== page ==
Let's not see this custom as a cumbersome burden of the calendar, however. When we are careful to observe this custom we are repairing the pain of the students of Rabbi Akiva. We can hopefully recognize the pain and disregard of the past as we embrace humility and display care for others.
Some wonder about this imposed, burdensome, almost-2,000-year-old mourning period. It seems excessive. I suppose the big Jewish idea here is that we are a people long of memory and the strife reflected in the deaths of students of Rabbi Akiva is a strife that you and I perhaps still need to work on today.
To avoid confusion, I should explain different patterns of observance: some mourn the entire period of Pesach to Shavuot; some start after the new month of Iyar; and some end their mourning on the L'ag Bomer, the 33rd day of the omer.
What's so special about the 33rd day of the omer that we break from mourning and listen to live music -- Matisyahu, for example? This is where the third layer of this phenomenon comes in: this is a layer of comfort and relief. On day 33 of the omer, none of the students died. This is the day that is called Hilula D'Rabbi Shimon Bar Yochai, a day celebrating the life and teachings of the great sage who, according to tradition, revealed the teachings of the Zohar, the mystical secrets of the Torah.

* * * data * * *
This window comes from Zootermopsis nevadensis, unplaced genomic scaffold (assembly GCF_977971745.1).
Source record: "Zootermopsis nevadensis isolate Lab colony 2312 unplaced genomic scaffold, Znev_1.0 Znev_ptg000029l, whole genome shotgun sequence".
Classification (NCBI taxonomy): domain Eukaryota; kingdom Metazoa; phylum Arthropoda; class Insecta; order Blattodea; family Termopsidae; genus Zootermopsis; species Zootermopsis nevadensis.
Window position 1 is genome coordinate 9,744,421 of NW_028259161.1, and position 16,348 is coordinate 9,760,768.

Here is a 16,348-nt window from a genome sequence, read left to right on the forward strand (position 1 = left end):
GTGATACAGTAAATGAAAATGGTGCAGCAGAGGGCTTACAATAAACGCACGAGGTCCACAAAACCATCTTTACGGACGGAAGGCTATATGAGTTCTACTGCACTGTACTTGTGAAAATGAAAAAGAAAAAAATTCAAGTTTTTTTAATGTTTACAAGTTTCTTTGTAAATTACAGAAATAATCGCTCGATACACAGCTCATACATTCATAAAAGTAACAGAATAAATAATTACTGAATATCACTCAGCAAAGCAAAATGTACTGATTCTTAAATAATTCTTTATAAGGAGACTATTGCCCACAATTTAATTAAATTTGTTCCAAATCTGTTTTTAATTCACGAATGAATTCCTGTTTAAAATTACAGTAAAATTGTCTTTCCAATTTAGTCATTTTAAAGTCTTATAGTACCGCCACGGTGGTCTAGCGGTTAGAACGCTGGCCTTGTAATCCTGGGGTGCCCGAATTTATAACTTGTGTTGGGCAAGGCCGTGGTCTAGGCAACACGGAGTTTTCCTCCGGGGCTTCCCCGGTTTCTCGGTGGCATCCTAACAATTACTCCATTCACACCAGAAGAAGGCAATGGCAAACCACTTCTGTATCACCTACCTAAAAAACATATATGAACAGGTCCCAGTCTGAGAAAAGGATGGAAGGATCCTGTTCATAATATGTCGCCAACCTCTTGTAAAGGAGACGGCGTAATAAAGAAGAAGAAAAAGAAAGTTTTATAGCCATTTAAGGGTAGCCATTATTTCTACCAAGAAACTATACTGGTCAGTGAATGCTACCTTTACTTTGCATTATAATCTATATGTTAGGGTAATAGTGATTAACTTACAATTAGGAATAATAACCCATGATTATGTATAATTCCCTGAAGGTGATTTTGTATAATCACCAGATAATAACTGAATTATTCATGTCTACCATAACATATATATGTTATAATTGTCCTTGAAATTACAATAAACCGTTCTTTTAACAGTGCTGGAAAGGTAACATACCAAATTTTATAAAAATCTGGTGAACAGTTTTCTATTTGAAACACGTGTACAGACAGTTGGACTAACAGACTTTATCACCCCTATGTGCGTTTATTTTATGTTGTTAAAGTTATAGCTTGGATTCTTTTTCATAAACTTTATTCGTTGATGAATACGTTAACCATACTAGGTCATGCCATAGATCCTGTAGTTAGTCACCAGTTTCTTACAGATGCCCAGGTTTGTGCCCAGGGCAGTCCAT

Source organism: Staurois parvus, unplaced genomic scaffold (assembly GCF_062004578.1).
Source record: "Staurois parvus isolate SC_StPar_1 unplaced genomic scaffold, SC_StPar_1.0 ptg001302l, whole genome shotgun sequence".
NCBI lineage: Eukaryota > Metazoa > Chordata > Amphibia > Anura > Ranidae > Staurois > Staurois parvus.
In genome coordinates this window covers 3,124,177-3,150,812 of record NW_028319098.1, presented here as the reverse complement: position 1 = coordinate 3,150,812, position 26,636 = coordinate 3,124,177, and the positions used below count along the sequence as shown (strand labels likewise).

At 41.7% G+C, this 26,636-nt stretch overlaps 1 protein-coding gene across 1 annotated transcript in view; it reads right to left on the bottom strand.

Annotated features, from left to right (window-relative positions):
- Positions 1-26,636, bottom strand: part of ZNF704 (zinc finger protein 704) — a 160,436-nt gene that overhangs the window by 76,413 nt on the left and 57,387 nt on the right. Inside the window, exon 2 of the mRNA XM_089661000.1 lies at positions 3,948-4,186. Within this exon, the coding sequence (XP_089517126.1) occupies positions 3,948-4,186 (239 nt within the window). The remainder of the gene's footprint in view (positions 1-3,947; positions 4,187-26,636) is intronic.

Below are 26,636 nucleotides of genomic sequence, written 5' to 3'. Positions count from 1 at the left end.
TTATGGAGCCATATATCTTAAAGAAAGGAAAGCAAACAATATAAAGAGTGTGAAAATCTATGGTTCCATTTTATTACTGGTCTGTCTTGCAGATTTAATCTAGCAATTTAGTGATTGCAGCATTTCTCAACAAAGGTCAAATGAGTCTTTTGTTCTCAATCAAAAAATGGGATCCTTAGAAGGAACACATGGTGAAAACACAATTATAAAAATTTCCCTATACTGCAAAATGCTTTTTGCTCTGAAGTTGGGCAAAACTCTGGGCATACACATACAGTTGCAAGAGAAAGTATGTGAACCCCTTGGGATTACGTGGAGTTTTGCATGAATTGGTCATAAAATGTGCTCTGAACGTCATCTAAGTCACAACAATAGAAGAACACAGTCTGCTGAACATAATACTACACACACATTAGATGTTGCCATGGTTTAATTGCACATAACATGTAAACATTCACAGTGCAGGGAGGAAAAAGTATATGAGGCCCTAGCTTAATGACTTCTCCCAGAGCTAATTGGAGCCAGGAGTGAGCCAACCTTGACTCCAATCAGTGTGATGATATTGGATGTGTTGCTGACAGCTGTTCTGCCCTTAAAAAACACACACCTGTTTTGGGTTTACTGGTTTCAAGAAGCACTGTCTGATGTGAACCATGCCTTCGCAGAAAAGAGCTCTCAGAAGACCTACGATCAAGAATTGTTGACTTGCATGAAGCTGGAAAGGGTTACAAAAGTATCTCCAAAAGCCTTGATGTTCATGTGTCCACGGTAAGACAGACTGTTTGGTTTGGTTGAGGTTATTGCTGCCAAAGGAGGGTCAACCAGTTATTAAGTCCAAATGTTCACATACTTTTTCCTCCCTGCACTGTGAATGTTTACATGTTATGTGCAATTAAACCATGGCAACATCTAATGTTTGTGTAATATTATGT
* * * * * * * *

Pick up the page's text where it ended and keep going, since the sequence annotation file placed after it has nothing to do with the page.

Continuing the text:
The practices of L'ag B'omer, such as bonfires, picnics, and carrying bows and arrows, can all be traced back to the Hilula D'Rabbi Shimon Bar Yochai. The bonfires represent the blazing light of the Zohar, which means brightness or great light. The revelation of the Zohar is seen by Kabbalists as a tremendous moment and a great gift, and is therefore celebrated with much enthusiasm, even by non-mystics.
The outings remind us of the festive pilgrimages to the grave of the sage, and the bows and arrows represent the rainbow, which is said to never have appeared during the life of Rabbi Shimon Bar Yochai.
The rainbow is a sign of God's treaty with the human race never to destroy the world through a flood. When we see a rainbow, we are subtly reminded of the possibility of a flood, meaning that the absence of rainbows is a good sign. The children's bow then reminds of the no-rainbow period of time during the life of Rabbi Shimon bar Yochai. Our practice is to plan fun days for kids, have weddings and other festive events on this day of respite from the mourning.
I find it deeply moving that our calendar is layered in this very richly textured fashion: Sinai, plague and celebration. It tells a unique story that is very human, where days and times can take on different nuances. But remember, this mourning period also kicks off the Jewish summer, only to be followed by three weeks of mourning for the temple and four weeks of repentance before the High Holidays. So enjoy that concert while you can!